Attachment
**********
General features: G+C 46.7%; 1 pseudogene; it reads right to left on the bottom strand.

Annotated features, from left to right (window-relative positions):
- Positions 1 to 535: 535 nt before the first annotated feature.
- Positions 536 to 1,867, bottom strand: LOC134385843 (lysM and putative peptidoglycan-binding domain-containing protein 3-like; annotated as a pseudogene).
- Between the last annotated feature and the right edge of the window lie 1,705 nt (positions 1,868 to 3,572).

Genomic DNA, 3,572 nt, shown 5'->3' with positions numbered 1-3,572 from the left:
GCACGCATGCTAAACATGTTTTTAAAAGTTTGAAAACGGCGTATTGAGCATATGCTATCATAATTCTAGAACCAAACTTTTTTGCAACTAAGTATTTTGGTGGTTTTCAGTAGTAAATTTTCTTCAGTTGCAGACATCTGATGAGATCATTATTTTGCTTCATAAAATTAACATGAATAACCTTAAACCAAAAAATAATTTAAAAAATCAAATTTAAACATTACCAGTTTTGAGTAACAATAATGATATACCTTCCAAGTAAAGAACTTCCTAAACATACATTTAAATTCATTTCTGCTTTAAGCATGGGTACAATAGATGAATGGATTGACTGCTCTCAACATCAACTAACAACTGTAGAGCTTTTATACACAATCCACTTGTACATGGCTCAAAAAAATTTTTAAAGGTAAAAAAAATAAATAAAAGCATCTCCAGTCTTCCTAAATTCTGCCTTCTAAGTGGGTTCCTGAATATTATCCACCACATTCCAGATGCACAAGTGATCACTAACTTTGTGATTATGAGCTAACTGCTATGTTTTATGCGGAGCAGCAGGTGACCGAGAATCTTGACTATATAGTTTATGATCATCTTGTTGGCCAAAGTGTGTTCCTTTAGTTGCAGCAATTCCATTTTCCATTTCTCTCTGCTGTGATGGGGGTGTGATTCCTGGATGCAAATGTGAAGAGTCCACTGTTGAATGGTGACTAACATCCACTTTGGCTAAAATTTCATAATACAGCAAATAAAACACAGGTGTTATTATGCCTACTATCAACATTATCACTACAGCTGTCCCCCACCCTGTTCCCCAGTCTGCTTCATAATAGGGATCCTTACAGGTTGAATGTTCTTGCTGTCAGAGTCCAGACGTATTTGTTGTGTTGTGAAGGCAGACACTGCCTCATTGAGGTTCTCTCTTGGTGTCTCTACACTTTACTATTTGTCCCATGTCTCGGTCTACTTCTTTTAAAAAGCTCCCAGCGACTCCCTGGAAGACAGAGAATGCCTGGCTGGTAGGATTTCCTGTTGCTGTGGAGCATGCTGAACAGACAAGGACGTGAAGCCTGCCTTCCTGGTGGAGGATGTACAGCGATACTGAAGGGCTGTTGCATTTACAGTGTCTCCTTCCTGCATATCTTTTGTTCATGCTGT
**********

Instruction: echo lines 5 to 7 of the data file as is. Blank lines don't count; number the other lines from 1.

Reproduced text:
- Between the last annotated feature and the right edge of the window lie 1,705 nt (positions 1,868 to 3,572).

Genomic DNA, 3,572 nt, shown 5'->3' with positions numbered 1-3,572 from the left:
GCACGCATGCTAAACATGTTTTTAAAAGTTTGAAAACGGCGTATTGAGCATATGCTATCATAATTCTAGAACCAAACTTTTTTGCAACTAAGTATTTTGGTGGTTTTCAGTAGTAAATTTTCTTCAGTTGCAGACATCTGATGAGATCATTATTTTGCTTCATAAAATTAACATGAATAACCTTAAACCAAAAAATAATTTAAAAAATCAAATTTAAACATTACCAGTTTTGAGTAACAATAATGATATACCTTCCAAGTAAAGAACTTCCTAAACATACATTTAAATTCATTTCTGCTTTAAGCATGGGTACAATAGATGAATGGATTGACTGCTCTCAACATCAACTAACAACTGTAGAGCTTTTATACACAATCCACTTGTACATGGCTCAAAAAAATTTTTAAAGGTAAAAAAAATAAATAAAAGCATCTCCAGTCTTCCTAAATTCTGCCTTCTAAGTGGGTTCCTGAATATTATCCACCACATTCCAGATGCACAAGTGATCACTAACTTTGTGATTATGAGCTAACTGCTATGTTTTATGCGGAGCAGCAGGTGACCGAGAATCTTGACTATATAGTTTATGATCATCTTGTTGGCCAAAGTGTGTTCCTTTAGTTGCAGCAATTCCATTTTCCATTTCTCTCTGCTGTGATGGGGGTGTGATTCCTGGATGCAAATGTGAAGAGTCCACTGTTGAATGGTGACTAACATCCACTTTGGCTAAAATTTCATAATACAGCAAATAAAACACAGGTGTTATTATGCCTACTATCAACATTATCACTACAGCTGTCCCCCACCCTGTTCCCCAGTCTGCTTCATAATAGGGATCCTTACAGGTTGAATGTTCTTGCTGTCAGAGTCCAGACGTATTTGTTGTGTTGTGAAGGCAGACACTGCCTCATTGAGGTTCTCTCTTGGTGTCTCTACACTTTACTATTTGTCCCATGTCTCGGTCTACTTCTTTTAAAAAGCTCCCAGCGACTCCCTGGAAGACAGAGAATGCCTGGCTGGTAGGATTTCCTGTTGCTGTGGAGCATGCTGAACAGACAAGGACGTGAAGCCTGCCTTCCTGGTGGAGGATGTACAGCGATACTGAAGGGCTGTTGCATTTACAGTGTCTCCTTCCTGCATATCTTTTGTTCATGCTGT